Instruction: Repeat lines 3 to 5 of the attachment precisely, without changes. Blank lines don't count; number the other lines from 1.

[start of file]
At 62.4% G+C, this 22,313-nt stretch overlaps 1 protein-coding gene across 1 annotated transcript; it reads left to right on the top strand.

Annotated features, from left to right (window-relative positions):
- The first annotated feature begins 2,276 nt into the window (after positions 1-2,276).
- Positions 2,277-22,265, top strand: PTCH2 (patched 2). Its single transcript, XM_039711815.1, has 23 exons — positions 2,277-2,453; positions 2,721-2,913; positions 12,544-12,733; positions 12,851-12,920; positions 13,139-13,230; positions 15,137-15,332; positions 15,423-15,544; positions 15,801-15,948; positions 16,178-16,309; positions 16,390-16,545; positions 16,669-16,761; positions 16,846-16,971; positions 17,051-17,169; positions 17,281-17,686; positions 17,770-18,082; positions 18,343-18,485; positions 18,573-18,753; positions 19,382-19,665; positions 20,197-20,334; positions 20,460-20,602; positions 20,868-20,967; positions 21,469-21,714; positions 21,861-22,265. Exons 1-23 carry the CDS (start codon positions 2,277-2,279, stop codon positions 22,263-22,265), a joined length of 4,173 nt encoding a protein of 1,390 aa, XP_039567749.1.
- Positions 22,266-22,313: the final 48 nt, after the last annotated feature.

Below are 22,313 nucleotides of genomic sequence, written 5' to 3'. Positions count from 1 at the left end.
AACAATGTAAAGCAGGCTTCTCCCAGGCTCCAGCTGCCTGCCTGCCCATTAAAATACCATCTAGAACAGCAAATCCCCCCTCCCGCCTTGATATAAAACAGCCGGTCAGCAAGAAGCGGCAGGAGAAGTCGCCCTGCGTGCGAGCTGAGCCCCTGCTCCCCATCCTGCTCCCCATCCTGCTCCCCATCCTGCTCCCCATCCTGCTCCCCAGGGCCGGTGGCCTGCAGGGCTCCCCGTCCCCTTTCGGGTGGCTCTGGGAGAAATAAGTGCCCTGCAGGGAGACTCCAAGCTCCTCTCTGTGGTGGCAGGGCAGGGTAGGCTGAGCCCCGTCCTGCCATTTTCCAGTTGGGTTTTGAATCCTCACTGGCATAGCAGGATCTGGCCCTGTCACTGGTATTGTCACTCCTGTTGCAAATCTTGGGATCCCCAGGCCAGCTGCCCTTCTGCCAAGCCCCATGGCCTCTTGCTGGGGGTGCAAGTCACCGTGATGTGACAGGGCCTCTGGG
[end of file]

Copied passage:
- The first annotated feature begins 2,276 nt into the window (after positions 1-2,276).
- Positions 2,277-22,265, top strand: PTCH2 (patched 2). Its single transcript, XM_039711815.1, has 23 exons — positions 2,277-2,453; positions 2,721-2,913; positions 12,544-12,733; positions 12,851-12,920; positions 13,139-13,230; positions 15,137-15,332; positions 15,423-15,544; positions 15,801-15,948; positions 16,178-16,309; positions 16,390-16,545; positions 16,669-16,761; positions 16,846-16,971; positions 17,051-17,169; positions 17,281-17,686; positions 17,770-18,082; positions 18,343-18,485; positions 18,573-18,753; positions 19,382-19,665; positions 20,197-20,334; positions 20,460-20,602; positions 20,868-20,967; positions 21,469-21,714; positions 21,861-22,265. Exons 1-23 carry the CDS (start codon positions 2,277-2,279, stop codon positions 22,263-22,265), a joined length of 4,173 nt encoding a protein of 1,390 aa, XP_039567749.1.
- Positions 22,266-22,313: the final 48 nt, after the last annotated feature.